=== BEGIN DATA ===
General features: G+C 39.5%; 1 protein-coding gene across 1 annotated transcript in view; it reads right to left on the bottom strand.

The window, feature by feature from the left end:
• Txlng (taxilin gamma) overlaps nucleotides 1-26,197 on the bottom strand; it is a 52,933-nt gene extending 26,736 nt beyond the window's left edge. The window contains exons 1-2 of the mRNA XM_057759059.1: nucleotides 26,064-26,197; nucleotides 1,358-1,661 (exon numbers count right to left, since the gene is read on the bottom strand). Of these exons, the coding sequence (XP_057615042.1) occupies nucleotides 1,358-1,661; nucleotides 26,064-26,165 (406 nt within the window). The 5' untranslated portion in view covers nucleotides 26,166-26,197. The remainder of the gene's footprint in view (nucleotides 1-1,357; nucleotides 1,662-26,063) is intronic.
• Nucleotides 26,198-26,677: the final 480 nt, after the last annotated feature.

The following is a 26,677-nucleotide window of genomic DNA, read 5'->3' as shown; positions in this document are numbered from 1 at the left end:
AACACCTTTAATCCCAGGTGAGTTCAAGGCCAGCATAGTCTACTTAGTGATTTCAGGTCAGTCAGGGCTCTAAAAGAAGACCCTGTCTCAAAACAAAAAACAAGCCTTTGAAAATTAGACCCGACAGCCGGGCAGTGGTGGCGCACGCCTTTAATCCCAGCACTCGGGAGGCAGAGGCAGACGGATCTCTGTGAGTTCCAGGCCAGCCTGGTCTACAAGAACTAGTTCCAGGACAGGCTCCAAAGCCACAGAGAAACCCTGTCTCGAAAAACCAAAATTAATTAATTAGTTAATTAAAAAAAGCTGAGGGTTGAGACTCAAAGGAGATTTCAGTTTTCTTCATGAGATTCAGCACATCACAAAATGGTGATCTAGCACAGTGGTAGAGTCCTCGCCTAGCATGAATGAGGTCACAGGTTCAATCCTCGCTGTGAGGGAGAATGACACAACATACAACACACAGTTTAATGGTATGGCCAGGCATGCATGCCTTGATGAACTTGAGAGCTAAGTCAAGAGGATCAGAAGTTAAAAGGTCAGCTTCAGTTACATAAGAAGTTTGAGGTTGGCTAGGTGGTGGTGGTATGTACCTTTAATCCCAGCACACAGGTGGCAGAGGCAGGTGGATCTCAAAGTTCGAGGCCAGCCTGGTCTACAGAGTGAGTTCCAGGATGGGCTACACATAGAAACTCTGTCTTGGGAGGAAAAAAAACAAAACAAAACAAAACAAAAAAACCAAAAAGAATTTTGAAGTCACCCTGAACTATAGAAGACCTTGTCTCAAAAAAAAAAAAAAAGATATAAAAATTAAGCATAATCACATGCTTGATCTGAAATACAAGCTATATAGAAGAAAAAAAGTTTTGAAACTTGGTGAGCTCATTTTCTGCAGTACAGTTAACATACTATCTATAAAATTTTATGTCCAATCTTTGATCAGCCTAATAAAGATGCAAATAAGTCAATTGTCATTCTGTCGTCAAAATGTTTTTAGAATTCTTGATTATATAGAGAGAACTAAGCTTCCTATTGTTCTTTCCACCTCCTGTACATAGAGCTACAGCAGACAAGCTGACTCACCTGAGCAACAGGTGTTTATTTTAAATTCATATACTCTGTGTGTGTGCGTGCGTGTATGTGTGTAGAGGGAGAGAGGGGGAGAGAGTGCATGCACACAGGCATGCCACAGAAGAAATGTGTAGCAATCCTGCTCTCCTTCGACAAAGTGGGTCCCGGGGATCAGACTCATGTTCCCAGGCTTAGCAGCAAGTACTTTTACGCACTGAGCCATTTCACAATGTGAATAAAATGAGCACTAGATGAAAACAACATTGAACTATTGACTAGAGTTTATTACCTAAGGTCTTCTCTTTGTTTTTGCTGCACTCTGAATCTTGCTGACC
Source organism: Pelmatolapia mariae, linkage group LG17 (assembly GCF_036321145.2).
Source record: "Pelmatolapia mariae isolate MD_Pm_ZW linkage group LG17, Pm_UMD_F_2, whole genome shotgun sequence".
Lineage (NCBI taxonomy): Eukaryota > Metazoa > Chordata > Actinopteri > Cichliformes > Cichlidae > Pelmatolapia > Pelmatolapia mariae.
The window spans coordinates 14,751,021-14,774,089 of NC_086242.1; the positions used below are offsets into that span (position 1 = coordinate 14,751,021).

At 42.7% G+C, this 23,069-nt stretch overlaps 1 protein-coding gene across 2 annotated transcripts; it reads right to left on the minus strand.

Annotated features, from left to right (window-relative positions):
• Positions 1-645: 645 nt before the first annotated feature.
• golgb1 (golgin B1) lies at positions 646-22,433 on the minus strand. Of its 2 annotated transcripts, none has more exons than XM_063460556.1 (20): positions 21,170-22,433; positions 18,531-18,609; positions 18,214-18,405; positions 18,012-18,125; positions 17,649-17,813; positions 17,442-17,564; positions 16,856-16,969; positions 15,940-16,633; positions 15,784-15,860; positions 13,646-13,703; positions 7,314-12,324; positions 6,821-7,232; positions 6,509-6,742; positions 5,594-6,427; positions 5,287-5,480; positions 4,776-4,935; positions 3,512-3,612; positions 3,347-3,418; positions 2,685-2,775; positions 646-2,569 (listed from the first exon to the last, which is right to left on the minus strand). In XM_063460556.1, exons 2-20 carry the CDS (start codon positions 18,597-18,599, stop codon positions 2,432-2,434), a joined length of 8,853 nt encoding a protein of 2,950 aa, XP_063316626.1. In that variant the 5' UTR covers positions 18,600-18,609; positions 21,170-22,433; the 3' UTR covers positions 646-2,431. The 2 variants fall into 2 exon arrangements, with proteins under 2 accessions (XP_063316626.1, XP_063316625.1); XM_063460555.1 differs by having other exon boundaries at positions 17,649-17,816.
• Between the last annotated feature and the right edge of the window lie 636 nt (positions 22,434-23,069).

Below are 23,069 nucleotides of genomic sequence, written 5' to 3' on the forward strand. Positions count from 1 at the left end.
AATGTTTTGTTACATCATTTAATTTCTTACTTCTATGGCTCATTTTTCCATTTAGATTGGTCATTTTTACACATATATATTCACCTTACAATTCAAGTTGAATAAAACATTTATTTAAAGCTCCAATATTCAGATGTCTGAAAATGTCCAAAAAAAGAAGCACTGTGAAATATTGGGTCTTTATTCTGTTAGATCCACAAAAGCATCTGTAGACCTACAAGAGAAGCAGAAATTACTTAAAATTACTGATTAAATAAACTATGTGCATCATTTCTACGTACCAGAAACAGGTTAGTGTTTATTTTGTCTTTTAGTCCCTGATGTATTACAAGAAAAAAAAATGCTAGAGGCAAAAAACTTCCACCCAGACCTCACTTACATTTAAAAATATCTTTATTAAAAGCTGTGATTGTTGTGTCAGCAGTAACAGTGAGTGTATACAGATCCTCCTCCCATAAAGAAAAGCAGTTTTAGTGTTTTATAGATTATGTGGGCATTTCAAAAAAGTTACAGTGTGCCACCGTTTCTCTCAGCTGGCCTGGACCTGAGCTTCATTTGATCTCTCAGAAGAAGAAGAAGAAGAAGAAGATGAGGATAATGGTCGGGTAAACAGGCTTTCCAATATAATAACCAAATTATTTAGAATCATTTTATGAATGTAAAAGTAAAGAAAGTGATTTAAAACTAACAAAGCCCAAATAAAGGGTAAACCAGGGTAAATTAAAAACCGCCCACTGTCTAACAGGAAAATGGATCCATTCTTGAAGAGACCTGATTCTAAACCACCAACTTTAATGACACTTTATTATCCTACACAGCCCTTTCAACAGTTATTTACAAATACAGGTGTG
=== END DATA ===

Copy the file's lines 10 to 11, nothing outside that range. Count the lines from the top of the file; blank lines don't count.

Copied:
The window spans coordinates 14,751,021-14,774,089 of NC_086242.1; the positions used below are offsets into that span (position 1 = coordinate 14,751,021).

At 42.7% G+C, this 23,069-nt stretch overlaps 1 protein-coding gene across 2 annotated transcripts; it reads right to left on the minus strand.